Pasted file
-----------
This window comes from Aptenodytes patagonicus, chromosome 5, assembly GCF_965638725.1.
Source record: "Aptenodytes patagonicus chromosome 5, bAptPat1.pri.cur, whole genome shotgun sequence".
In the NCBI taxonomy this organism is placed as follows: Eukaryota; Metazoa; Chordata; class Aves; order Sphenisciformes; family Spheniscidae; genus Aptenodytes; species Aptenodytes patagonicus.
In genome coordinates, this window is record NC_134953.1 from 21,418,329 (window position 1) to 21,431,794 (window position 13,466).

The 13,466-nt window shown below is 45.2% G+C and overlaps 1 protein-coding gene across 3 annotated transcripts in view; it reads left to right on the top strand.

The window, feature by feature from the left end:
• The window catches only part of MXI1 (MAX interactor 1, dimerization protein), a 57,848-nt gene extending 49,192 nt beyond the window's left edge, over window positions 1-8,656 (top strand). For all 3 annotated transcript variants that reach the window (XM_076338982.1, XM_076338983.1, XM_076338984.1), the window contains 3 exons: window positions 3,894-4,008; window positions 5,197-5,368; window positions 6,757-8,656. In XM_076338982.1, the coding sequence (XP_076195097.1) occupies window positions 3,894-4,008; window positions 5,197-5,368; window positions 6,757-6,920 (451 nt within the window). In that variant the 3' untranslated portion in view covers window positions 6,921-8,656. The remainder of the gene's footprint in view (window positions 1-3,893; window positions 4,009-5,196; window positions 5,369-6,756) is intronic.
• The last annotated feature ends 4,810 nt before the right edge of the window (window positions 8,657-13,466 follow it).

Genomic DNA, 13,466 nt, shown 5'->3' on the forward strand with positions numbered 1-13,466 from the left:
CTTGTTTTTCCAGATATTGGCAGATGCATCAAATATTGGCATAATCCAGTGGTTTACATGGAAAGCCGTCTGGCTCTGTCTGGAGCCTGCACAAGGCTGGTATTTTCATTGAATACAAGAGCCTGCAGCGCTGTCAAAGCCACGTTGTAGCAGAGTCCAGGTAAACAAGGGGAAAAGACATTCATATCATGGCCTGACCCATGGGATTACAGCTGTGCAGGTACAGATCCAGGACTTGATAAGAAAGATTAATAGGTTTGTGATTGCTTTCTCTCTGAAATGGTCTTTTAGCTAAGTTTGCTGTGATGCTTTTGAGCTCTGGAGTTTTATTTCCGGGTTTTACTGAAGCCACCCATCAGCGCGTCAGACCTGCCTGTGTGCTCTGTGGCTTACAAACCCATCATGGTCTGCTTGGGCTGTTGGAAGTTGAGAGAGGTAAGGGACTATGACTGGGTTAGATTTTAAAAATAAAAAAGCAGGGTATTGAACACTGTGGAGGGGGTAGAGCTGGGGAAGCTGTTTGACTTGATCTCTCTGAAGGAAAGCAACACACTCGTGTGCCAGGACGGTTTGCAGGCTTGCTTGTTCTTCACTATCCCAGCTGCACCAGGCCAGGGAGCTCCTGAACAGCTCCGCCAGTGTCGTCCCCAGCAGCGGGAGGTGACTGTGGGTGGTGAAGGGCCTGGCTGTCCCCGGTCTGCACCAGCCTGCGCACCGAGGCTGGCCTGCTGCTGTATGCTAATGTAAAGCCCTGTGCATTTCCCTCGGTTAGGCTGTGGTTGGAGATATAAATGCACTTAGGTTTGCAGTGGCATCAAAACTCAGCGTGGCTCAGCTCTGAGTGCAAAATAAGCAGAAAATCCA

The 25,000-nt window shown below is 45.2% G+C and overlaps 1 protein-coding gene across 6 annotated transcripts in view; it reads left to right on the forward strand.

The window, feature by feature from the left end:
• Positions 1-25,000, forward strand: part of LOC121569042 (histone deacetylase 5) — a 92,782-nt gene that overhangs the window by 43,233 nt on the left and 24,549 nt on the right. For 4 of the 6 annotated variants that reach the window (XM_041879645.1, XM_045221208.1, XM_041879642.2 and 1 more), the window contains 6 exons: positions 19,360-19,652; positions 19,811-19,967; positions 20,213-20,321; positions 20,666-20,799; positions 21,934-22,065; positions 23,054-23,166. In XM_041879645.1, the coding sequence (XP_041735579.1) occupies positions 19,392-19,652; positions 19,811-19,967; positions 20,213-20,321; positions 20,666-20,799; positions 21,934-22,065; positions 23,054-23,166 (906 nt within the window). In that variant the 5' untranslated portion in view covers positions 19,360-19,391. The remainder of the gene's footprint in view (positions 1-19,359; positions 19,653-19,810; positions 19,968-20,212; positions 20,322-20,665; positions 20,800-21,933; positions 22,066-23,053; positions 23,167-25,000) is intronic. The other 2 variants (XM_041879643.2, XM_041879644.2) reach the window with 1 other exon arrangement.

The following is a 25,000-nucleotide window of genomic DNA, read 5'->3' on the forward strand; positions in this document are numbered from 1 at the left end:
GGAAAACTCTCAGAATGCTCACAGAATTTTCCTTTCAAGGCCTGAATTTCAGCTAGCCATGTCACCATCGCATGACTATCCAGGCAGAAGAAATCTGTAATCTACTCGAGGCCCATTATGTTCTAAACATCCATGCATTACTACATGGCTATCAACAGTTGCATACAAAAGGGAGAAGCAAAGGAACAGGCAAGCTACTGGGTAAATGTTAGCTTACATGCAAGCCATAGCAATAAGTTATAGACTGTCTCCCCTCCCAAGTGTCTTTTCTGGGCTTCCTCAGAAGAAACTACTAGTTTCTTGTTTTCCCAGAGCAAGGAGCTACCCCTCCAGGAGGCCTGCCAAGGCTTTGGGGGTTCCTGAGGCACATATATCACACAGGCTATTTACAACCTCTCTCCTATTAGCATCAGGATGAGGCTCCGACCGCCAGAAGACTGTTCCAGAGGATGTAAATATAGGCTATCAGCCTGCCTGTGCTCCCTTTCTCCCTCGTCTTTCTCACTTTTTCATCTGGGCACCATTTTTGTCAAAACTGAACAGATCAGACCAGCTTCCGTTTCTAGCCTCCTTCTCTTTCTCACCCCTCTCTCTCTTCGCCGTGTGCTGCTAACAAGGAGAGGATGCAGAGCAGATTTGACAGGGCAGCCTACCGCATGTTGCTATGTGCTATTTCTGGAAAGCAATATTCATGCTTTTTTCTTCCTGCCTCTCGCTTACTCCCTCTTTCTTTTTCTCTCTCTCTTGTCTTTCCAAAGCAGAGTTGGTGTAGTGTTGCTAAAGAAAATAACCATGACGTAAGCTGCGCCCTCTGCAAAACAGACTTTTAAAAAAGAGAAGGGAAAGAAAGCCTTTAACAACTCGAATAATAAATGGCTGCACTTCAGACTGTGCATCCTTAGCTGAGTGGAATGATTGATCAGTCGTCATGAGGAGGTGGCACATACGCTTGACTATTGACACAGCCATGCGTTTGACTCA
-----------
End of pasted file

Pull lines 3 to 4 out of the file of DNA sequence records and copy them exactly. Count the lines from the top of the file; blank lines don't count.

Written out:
In the NCBI taxonomy this organism is placed as follows: Eukaryota; Metazoa; Chordata; class Aves; order Sphenisciformes; family Spheniscidae; genus Aptenodytes; species Aptenodytes patagonicus.
In genome coordinates, this window is record NC_134953.1 from 21,418,329 (window position 1) to 21,431,794 (window position 13,466).